The next player to arrive was Lars Berensen, swiftly followed by the ridiculous American fool Brian Crick. With his stooped shoulders, shuffling gait and bald crown, Berensen looked like an escapee from the local nursing home. But the art dealer was a lot sharper than his little-old-man shtick suggested. He had a painting under his arm tonight, to present to his client, Mrs. Clarke. No doubt the bitch had paid well over the odds for it. But that was Berensen’s business. Gustav was not averse to his guests doing a little business up at Chalet Mirabelle, especially if they brought other rich stooges along to his poker table. Lars Berensen was responsible for inviting both the rich Widow Clarke and the Arab. Tonight, Lassferly. He’d earned his keep.
Brian Crick strode up to the chalet, talking loudly and clapping a hand across Luca Androni’s meaty shoulders on the doorstep in a faux display of bonhomie.
“Good to meet you.” Gustav could hear the American’s booming voice from the window. “I heard a lot about you. Name’s Brian. Brian Crick.”
Gustav smiled. Mr. Crick would be a good deal quieter by the time he left tonight. And a good deal poorer.
Tapping the implant in his ear twice, Gustav waited for the familiar voice. Two floors above them, a technician sat in the eaves of the house, watching six separate camera feeds on a state-of-the-art screen.
Arendt nodded imperceptibly towards camera four.
Clear as a bell.
TRACY TOOK A SEAT at the bar. The barman was arranging crystal glasses on a shelf.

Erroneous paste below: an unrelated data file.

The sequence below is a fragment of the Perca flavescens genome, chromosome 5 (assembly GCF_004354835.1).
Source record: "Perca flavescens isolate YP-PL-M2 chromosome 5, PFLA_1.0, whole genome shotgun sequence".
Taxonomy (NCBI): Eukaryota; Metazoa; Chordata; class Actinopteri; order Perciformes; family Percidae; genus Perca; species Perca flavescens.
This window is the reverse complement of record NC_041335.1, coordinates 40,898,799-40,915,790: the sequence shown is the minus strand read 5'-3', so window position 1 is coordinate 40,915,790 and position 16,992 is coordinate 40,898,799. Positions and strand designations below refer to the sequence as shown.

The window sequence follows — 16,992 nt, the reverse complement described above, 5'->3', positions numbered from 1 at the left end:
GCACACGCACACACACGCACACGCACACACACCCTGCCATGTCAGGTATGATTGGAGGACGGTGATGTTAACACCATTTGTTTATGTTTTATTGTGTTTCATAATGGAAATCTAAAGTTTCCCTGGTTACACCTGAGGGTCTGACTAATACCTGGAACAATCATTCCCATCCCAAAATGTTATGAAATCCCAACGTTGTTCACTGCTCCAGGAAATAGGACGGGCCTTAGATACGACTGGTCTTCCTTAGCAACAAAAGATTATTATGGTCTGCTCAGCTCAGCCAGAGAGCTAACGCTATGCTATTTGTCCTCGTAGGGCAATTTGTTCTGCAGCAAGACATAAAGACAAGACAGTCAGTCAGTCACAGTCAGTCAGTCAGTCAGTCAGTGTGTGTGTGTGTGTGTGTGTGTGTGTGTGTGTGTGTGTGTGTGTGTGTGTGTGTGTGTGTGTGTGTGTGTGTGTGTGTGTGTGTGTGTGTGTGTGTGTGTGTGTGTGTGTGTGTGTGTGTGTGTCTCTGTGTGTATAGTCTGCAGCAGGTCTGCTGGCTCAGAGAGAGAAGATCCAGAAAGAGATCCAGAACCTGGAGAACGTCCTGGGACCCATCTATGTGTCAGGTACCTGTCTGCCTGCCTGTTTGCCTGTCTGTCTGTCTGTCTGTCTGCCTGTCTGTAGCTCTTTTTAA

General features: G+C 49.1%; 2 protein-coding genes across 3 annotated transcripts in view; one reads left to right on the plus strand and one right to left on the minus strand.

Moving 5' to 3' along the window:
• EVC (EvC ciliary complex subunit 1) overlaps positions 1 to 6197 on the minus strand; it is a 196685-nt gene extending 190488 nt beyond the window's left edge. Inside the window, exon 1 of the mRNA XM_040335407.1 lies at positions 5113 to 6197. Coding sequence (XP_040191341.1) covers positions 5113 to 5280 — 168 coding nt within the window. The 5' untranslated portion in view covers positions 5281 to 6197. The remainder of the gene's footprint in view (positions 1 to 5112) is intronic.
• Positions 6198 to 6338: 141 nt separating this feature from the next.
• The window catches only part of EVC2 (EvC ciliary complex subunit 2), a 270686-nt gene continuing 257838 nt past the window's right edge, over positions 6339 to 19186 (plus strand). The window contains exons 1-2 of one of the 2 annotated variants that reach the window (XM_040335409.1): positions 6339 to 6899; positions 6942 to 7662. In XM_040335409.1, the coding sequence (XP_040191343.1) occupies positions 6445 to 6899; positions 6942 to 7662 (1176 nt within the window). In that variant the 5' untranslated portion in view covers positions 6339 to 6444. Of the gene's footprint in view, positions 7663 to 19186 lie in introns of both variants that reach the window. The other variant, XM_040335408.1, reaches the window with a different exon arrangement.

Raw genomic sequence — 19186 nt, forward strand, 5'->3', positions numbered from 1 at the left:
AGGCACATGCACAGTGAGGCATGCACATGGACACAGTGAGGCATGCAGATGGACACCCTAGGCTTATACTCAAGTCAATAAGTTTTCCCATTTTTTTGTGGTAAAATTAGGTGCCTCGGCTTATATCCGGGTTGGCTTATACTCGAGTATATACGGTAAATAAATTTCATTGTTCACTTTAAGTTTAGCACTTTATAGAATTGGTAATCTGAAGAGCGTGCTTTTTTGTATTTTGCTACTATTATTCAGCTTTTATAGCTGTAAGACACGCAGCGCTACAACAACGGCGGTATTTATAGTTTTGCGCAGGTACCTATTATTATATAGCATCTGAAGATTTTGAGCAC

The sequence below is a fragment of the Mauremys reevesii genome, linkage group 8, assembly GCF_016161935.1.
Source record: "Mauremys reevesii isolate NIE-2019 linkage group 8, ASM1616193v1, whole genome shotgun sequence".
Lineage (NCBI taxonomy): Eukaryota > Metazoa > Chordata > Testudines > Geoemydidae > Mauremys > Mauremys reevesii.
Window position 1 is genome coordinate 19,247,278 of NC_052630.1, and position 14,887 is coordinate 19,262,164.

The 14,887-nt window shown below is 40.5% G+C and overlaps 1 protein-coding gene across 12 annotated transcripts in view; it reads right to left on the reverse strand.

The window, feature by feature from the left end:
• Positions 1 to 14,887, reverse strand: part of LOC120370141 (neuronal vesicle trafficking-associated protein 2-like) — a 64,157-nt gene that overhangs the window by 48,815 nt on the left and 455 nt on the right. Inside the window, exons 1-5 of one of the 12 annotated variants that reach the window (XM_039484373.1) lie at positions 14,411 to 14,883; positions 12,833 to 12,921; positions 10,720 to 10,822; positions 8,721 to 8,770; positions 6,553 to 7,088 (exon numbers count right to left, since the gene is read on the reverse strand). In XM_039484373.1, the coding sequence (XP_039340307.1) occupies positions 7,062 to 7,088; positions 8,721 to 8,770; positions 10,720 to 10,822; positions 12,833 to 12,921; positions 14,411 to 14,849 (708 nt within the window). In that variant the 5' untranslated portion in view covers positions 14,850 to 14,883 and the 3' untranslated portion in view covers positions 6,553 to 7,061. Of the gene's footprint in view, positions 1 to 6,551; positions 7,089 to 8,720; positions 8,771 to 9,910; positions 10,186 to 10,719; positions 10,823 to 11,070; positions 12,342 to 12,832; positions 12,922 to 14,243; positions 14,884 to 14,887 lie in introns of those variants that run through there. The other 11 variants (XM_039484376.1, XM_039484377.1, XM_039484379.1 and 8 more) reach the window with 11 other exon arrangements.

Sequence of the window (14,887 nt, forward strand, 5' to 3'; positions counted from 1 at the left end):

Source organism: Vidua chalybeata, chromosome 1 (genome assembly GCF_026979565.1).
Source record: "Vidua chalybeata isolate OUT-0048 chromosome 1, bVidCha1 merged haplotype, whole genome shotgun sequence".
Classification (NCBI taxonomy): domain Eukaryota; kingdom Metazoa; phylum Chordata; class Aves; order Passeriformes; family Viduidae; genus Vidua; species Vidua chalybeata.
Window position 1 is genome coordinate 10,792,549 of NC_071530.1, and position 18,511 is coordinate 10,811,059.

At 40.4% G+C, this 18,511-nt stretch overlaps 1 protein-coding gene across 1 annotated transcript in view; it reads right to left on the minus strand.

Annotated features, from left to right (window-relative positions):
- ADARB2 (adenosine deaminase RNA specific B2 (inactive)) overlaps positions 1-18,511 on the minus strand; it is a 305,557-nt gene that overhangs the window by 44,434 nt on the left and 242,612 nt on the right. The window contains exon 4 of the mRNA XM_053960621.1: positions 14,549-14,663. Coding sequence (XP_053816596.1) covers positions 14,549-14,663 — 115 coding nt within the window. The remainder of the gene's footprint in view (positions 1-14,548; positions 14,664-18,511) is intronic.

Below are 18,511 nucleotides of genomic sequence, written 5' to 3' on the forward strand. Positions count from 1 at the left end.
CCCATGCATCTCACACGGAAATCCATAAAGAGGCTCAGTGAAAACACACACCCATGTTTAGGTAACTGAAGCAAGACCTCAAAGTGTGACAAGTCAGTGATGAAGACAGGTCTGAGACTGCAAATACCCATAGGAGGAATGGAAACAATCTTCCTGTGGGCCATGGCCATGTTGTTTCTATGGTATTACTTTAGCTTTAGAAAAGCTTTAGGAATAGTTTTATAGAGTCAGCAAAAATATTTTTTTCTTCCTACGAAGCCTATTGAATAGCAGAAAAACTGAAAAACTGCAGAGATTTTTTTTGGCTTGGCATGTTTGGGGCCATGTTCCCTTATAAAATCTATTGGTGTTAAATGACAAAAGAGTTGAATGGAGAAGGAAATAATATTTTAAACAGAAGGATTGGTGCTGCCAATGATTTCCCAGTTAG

She looked around for Peter Davies, but the Englishman wasn’t here tonight. In fact the entire hotel was eerily quiet.
The barman turned around.
“What can I get you, Mrs. Crick?”
“I’ll have a gin and tonic please. Gordon’s if you have it, ice but no lemon.”
“Coming right up.”
Tracy glanced anxiously at her phone, then at the clock on the wall. It was still only seven o’clock. She thought about Jeff arriving at the game, waiting for Hunter Drexel, or Althea, to show up. She knew exactly how he’d be feeling right now, adrenaline pumping, nerves taut as a wire. Just like the old days.
For a moment she felt a flicker of guilt for what she was about to do.
But only for a moment.
This isn’t a game, she reminded herself. And these aren’t the old days. However much Jeff wants them to be.
I have a job to do.
JEFF SAT AT THE card table twitching like a rabbit.
“I believe that’s mine.”
Gustav Arendt smiled smugly, spreading his second straight flush of the night across the soft green baize and reaching towards the pile of chips like a kid grabbing at candy. Jeff had seen some cheats in his time. But this guy was utterly shameless.
Not that Jeff cared about the cards.
Something had gone wrong. Very wrong.
Neither Catherine Clarke nor Ali Lassferly had shown up to the game. Nor, for that matter, had Johnny Cray. One down might have been coincidence, but three? Something was up.
Jeff wasn’t the only one disappointed by the players’ absences. Gustav Arendt was clearly pissed not to have three more fat wallets to plunder. But Berensen, the art dealer, looked close to tears. He kept glancing at the door, as if hoping against hope they would walk in, then back to the painting he’d brought with him, a carefully wrapped rectangle propped forlornly against the chalet wall.
Someone tipped the others off. But nobody told Berensen.
The situation was bad for multiple reasons. The first was that tonight’s plan would have to be scrapped. Once again, their quarry had slipped through the net.
The second reason was far worse.
Drexel and his Group 99 friends know we’re here.
They know who we are.
Do they know where we’re staying?
Jeff’s thoughts flew to Tracy, back at Les Fermes de Mairie. Was she safe? He longed to call her, but he couldn’t leave the game until Arendt called a break, not without rousing suspicions.
At last, after what felt like an eternity to all of them, Luca Androni tossed his cards on the table in disgust and announced he was leaving.
“Me too.” Jeff yawned loudly, still playing the part of bumbling Brian. “There’s only so much beating a man can take in one night. Thanks for the hospitality, Gustav.”